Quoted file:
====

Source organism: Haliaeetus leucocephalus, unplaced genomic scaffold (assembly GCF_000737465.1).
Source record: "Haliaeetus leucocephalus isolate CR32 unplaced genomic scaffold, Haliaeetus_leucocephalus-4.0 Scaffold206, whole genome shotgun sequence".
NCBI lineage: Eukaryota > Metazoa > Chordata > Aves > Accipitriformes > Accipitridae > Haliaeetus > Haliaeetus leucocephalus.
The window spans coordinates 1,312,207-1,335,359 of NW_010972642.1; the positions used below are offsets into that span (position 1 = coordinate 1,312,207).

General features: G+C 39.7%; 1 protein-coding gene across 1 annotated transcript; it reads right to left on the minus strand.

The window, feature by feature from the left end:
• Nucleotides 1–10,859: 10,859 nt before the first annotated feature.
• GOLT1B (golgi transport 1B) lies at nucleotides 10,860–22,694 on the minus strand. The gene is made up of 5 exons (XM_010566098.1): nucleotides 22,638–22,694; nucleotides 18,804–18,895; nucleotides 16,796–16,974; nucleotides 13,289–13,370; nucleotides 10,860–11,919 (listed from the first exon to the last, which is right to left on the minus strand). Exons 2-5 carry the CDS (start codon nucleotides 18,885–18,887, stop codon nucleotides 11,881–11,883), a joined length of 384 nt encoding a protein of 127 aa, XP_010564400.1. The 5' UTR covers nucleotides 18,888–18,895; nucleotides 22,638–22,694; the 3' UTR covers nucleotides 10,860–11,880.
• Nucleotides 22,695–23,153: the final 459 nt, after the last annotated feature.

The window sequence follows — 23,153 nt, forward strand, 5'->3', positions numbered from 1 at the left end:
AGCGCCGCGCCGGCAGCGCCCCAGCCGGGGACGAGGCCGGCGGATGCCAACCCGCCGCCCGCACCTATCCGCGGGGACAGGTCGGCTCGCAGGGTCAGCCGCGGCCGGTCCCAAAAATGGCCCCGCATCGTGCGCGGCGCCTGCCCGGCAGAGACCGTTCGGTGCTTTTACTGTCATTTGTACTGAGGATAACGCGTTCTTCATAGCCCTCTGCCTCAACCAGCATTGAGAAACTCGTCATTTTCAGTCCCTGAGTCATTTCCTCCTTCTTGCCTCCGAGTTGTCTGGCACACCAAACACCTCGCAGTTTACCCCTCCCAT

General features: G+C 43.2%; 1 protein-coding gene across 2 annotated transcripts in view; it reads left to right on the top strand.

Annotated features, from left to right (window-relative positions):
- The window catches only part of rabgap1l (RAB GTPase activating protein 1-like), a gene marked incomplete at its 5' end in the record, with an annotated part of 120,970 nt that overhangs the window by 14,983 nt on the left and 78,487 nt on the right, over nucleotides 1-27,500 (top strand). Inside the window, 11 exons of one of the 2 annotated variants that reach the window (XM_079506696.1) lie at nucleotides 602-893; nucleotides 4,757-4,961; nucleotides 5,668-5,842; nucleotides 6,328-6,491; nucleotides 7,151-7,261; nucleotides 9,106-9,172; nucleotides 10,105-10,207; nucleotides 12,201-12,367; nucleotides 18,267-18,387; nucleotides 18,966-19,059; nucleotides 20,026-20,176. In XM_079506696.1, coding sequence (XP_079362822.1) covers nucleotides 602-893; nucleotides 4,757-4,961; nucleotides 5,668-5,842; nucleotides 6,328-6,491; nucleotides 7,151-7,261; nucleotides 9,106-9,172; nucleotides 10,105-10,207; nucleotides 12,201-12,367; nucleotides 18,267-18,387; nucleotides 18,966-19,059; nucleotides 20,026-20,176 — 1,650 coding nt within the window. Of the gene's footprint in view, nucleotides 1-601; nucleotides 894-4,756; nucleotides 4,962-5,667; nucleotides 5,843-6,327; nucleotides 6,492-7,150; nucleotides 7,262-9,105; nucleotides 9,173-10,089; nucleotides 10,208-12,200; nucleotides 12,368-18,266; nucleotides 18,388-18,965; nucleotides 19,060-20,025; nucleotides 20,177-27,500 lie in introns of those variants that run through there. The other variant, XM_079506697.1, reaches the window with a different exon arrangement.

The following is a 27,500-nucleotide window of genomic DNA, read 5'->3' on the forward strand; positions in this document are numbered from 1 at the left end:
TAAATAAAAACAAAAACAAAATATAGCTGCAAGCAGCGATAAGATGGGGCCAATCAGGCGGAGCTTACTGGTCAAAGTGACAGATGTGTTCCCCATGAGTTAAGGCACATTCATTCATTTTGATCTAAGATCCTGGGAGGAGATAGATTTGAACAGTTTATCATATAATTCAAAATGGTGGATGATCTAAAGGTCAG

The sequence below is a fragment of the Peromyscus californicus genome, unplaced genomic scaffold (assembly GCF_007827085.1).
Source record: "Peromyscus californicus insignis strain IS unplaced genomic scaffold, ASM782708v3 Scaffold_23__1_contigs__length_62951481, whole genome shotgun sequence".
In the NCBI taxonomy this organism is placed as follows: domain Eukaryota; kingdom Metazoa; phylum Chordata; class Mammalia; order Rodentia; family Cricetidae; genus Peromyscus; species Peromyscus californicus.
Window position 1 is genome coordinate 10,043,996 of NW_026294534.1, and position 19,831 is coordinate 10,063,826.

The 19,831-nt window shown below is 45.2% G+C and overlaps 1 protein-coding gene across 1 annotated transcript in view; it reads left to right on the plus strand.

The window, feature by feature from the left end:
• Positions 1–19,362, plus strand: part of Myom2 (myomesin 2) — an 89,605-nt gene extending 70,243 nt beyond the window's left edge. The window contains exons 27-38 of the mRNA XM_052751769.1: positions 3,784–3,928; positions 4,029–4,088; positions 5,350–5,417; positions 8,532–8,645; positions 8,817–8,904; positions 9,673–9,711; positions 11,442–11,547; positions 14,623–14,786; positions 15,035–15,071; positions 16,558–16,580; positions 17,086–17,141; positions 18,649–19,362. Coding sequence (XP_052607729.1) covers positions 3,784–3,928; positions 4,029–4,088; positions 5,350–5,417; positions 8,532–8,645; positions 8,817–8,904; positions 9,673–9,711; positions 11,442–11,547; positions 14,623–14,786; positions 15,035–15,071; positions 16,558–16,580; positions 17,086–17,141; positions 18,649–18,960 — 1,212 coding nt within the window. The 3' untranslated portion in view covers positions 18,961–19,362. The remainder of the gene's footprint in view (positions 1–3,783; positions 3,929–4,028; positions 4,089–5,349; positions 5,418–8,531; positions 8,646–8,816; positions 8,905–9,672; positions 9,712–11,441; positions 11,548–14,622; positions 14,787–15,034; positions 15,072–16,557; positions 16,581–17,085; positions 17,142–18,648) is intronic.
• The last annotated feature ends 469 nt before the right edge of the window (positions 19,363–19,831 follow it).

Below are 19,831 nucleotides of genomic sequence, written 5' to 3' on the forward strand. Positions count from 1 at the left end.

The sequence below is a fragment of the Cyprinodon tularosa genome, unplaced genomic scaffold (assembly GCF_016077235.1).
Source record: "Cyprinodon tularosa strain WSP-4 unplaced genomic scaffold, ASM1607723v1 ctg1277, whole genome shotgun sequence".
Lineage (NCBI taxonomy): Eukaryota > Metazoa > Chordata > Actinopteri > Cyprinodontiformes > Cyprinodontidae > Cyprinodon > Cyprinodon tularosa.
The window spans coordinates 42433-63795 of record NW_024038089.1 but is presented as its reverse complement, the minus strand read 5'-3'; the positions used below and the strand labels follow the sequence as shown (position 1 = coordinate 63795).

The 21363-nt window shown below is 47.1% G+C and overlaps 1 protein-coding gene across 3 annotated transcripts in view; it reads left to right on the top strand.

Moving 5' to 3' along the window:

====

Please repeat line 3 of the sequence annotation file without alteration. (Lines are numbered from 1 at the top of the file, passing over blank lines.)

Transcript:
NCBI lineage: Eukaryota > Metazoa > Chordata > Aves > Accipitriformes > Accipitridae > Haliaeetus > Haliaeetus leucocephalus.